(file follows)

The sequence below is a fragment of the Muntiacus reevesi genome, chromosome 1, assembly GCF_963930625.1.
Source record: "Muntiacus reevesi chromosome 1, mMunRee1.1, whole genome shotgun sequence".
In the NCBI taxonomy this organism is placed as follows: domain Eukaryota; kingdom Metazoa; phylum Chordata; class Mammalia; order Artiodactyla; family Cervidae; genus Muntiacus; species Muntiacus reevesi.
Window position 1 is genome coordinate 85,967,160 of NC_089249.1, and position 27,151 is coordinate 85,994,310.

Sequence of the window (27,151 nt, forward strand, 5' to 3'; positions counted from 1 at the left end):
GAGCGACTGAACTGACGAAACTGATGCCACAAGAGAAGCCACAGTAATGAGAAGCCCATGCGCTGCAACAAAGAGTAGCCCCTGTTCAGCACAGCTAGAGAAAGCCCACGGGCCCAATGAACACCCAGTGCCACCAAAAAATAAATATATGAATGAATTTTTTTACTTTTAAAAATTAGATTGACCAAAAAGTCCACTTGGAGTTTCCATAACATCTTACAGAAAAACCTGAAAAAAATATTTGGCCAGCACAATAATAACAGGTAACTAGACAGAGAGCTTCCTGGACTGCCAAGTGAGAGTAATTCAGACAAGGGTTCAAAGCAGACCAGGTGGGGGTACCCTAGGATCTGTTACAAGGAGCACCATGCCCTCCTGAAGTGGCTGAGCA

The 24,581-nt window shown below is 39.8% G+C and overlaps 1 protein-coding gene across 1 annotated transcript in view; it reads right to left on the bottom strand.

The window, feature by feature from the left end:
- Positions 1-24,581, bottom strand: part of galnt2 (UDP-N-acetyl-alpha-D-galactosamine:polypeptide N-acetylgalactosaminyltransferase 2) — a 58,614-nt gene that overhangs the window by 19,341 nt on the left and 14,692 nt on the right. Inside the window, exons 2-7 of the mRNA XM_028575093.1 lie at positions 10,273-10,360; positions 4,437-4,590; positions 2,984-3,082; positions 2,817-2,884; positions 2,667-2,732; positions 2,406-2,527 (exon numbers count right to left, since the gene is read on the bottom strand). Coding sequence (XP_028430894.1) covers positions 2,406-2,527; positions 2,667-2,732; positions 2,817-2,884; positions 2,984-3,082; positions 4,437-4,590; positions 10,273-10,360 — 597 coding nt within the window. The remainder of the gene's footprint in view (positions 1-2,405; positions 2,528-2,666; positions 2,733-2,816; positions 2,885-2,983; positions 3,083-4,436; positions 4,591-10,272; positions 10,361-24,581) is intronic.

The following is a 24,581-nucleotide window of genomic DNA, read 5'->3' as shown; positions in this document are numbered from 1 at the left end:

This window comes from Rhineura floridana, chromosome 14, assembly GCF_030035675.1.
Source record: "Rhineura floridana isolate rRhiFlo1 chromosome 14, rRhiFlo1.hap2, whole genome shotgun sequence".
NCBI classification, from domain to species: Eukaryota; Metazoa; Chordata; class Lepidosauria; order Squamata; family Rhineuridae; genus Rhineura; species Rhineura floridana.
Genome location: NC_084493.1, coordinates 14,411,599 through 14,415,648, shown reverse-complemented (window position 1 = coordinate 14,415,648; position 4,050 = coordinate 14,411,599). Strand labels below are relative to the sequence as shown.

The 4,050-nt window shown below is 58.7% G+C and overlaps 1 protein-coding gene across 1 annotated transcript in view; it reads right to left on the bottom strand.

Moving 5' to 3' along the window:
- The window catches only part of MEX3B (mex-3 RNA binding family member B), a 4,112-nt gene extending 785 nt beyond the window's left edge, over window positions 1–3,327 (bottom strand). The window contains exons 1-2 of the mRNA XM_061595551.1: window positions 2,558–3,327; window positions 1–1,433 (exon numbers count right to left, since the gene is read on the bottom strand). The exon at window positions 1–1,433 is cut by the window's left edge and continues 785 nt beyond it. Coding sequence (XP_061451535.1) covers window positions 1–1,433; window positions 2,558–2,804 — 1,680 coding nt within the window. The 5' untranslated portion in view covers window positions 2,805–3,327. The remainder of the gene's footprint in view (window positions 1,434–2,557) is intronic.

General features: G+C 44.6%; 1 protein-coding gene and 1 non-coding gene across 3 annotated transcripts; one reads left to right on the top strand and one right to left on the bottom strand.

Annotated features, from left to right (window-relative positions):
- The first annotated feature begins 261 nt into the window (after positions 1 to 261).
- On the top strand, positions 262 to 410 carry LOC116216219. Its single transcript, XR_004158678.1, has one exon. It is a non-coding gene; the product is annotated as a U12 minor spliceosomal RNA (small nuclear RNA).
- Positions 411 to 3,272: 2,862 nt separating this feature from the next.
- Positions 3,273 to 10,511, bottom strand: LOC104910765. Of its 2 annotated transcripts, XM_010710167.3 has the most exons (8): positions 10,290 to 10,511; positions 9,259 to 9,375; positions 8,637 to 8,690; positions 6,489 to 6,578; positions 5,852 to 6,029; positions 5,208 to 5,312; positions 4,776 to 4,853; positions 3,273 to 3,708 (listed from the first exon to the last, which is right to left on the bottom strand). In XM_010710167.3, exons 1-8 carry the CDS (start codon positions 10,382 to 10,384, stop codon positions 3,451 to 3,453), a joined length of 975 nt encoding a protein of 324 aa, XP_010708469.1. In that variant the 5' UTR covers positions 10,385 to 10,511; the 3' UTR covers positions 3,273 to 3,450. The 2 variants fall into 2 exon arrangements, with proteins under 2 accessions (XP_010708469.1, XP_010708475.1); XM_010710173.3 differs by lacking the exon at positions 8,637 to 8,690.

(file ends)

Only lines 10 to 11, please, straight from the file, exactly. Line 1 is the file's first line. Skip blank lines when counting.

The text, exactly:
The following is a 24,581-nucleotide window of genomic DNA, read 5'->3' as shown; positions in this document are numbered from 1 at the left end:

This window comes from Rhineura floridana, chromosome 14, assembly GCF_030035675.1.